Xavier Cousin

Microplastic toxicity ? It's complicated

Xavier Cousin is an INRAE senior scientist working at IFREMER. After an initial training in molecular and developmental biology, X. Cousin has progressively developed his activity centred on the understanding of the effects of stressors on fish physiology, especially pollutants. He is focusing on functions or processes, in particular behaviour and reproduction, essential functions for individuals  to contribute to population and on the identification of underlying molecular mechanisms. He has also been involved in the development of an OECD Technical Guideline for assessment of estrogenic activity in vivo (TG EASZY in validation) and has extensive experience of OECD TG 236 using zebrafish or adapted to marine medaka. In the last years, he has coordinated or has been involved in national and EU projects aiming at understanding the effects of lifelong exposure to several pollutants mixtures on fish physiology and the consequences on their offspring over several generations and more recently three projects dedicated to microplastics and one project dedicated to the understanding of early endocrine disruption on fish.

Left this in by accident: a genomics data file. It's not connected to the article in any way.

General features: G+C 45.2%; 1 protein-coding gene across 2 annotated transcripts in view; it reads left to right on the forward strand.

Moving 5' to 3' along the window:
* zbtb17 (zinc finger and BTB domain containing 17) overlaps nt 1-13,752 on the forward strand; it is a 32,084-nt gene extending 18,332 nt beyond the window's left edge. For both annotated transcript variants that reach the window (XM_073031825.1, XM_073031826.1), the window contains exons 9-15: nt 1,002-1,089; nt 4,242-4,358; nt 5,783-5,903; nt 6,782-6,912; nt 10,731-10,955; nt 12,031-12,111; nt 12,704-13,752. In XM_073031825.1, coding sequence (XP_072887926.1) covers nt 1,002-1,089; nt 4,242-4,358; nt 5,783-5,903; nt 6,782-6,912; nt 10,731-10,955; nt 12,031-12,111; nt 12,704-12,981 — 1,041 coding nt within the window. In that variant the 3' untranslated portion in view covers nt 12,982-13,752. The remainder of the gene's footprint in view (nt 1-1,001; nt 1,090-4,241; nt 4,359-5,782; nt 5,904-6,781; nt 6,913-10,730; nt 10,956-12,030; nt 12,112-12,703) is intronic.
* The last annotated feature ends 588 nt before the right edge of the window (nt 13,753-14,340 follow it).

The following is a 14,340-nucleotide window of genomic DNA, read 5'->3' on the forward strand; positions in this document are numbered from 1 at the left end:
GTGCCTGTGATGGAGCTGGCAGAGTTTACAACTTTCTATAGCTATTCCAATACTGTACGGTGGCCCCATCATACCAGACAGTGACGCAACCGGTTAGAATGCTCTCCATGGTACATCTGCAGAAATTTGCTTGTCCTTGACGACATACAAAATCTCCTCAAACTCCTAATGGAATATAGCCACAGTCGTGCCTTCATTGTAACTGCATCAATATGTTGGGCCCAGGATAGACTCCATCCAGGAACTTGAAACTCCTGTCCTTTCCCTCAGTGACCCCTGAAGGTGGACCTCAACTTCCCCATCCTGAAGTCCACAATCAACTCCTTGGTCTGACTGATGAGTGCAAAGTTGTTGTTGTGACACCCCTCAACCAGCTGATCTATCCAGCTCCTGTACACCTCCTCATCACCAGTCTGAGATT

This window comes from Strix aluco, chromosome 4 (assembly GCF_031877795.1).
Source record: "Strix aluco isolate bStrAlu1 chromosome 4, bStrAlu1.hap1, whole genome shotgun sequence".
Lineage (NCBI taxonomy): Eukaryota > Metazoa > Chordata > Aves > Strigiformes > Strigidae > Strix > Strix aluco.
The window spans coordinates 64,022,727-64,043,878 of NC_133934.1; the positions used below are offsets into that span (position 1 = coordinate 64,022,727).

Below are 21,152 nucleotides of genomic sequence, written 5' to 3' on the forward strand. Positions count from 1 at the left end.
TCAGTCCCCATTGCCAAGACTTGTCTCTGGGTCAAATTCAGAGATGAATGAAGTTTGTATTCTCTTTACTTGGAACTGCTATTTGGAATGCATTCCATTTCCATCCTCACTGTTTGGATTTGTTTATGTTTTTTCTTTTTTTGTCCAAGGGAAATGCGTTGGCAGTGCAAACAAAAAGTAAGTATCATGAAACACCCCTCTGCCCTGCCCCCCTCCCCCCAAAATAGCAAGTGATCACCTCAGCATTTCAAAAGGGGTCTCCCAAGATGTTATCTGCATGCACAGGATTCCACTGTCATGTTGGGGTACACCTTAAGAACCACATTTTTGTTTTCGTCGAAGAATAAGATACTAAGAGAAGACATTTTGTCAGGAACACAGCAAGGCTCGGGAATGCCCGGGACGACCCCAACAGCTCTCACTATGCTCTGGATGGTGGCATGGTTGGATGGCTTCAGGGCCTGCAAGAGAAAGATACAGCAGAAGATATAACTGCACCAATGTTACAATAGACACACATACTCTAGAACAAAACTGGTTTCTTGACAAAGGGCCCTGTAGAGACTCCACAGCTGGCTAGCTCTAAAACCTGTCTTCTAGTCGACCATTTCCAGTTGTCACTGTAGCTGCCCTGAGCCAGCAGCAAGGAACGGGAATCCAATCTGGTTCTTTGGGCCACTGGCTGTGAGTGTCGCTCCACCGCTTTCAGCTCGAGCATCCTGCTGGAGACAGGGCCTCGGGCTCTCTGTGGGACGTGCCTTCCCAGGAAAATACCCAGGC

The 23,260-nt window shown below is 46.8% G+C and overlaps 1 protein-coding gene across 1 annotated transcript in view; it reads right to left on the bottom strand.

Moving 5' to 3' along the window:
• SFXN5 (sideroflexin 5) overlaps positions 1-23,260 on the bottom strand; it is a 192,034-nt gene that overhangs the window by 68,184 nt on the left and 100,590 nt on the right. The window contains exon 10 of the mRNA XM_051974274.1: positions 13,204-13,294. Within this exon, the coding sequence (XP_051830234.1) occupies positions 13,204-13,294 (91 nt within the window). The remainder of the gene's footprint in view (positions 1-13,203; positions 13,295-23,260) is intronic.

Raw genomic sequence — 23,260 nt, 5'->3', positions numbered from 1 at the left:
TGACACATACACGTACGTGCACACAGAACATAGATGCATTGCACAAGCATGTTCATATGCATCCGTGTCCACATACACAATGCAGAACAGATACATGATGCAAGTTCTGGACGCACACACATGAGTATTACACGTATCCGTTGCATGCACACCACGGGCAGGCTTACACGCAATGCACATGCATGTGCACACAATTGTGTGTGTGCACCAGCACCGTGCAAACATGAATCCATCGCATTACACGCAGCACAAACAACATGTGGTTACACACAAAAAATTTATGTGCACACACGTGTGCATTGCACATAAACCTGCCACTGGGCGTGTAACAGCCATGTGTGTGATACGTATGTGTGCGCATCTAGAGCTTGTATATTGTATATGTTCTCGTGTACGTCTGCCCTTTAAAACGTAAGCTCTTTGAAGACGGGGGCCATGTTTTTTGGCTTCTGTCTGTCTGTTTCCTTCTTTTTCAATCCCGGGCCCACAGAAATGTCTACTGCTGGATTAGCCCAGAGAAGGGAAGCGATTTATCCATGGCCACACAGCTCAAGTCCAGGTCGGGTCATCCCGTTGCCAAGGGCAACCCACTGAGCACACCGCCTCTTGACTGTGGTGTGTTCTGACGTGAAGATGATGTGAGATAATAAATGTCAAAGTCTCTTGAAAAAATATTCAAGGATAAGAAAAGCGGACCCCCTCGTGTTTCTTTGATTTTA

Microplastics (MPs) occurrence in aquatic environment follows the increase in plastic production and emission in the environment and concerns about impact of MPs on aquatic ecosystem increase accordingly. MPs do not however designate something homogeneous but an extremely heterogeneous set of particles. Variety comes from the polymers and additives which compose them, their shape, their size etc. Additional complexity is due to the property of MPs to transport adsorbed pollutants or microorganism fixed during their stay in the environment.

Based on examples from Ephemare project (JPI-Oceans) and other works, I will show how fish exposures to MPs can last during their whole life, including at sensitive early stages. Using experimental approaches, acute tests corresponding to regulatory tests, conclude to the absence of toxicity of MPs in most cases, including upon exposure to irrelevant concentrations of MPs.  On the contrary, chronic long term exposures to low concentrations of MPs can lead to major biological disruptions which may have dramatic consequences at population level. Beyond the issue posed by MPs already present in the aquatic environment, this raises the question of the toxicity assessment of alternatives to conventional plastics.